NUJ demands Police Scotland reveal whether it flouted law to spy on journalists

NUJ demands Police Scotland reveal whether it flouted law to spy on journalists

The National Union of Journalists (NUJ) is to demand answers of Police Scotland after the force failed to deny it had used surveillance powers to spy on journalists in order to flush out their sources.

Paul Holleran, NUJ organiser in Scotland, will call on police to reveal whether they used their powers or not after two journalists voiced fears they may have been spied on.

However, Police Scotland remained silent on whether it snooped on journalists following a newspaper report into a Scottish murder case.

It came to light last year that police in the UK had made use of the Regulation of Investigatory Powers Act 2000 (RIPA) to gain access to phone records as well as digital data of journalists.

The act allows them to reveal to whom phone calls and messages have been sent and when but not the content of the communications.

A probe by the Interception of Communications Commisioner’s Office(IOCCO) found that RIPA had been used to analyse the relationship between 242 sources and 105 journalists.

The previous government amended the law so that police had to get judicial consent to intercept communications’ data.

But the IOCCO has since said two forces flouted this rule since March 25 by failing to obtain judicial consent.

Police Scotland did not deny if it was one of the forces.

Speaking to the Sunday Herald, Mr Holleran said:“I was told last year by someone in the force that journalists had not been targeted this way. I took this with a pinch of salt.”

“We are seeking clarification from Police Scotland on their position and the ways they believe they can use these powers.”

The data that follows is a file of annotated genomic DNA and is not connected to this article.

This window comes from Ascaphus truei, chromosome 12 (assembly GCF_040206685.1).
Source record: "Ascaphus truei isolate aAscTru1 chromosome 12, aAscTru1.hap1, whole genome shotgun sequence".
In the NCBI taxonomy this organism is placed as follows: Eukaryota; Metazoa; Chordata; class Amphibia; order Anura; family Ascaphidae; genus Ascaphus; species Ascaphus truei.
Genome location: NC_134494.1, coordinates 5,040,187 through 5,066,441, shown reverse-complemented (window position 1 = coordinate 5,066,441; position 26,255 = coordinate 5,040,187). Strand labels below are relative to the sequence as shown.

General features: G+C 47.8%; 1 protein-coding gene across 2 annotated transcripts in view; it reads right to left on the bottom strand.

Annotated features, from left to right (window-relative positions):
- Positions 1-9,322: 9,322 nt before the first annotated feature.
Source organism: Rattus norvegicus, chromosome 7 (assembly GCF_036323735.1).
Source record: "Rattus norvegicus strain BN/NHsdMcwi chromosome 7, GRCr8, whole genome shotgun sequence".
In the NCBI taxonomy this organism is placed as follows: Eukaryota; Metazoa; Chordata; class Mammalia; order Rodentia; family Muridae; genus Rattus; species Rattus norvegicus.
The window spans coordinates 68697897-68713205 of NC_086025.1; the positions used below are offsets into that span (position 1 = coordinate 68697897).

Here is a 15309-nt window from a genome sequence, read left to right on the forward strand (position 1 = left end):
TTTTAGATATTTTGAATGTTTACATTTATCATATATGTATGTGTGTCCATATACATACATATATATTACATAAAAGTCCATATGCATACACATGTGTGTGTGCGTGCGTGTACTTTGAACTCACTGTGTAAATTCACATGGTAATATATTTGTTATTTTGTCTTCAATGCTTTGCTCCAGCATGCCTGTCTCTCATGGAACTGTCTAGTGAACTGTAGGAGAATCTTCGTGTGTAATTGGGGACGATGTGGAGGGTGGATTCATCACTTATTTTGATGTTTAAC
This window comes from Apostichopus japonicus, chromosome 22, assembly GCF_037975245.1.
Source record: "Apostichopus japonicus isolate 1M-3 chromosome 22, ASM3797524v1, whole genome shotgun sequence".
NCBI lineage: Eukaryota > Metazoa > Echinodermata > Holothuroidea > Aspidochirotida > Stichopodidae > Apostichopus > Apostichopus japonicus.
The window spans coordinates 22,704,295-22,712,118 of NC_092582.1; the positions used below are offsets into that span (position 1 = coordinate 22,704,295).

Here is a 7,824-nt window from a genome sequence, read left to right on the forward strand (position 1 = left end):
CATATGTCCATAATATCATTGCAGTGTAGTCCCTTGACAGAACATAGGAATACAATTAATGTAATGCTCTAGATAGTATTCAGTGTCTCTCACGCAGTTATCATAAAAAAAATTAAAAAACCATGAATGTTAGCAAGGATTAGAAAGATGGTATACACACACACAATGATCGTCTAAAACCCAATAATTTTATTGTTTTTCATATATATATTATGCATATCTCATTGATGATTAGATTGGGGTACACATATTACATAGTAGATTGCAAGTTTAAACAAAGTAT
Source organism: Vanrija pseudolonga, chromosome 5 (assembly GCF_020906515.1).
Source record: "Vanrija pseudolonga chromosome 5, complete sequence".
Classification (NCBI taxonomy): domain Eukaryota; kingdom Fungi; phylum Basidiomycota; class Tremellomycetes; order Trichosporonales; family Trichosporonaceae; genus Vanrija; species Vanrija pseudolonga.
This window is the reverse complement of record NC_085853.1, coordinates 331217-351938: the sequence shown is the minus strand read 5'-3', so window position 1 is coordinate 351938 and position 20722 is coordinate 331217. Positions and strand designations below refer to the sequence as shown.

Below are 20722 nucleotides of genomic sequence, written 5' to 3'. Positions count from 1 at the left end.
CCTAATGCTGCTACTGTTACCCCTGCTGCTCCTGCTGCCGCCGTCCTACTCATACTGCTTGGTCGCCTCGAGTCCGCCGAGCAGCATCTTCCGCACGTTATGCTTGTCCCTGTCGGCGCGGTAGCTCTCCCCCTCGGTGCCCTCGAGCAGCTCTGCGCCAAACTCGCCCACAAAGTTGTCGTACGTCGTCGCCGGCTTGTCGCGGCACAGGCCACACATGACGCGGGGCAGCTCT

He added: “Using these powers against journalists is invidious to say the least. Protection of sources is an essential part of a journalist’s job – and surveillance puts journalists and whistleblowers at risk. It is an attack on journalism and also flies in the face of democracy.”

Drew Campbell, president of Scottish PEN, a group supporting writers and free speech, said: “Surveillance of journalists has an especially chilling effect on the freedoms we rely on our fourth estate to protect.

“If journalists cannot guarantee confidentiality to their sources then their fulfilling that role of holding power to account is seriously undermined, feeding a culture of fear and self-censorship deeply unhealthy for everyone.

“These acknowledged “serious contraventions” of the guidelines that govern such surveillance is simply unacceptable, more so when many consider the regulations in need of strengthening as it is.

“Police Scotland must respond fully and openly to the NUJ’s request. We will support the NUJ efforts to ensure they do.”

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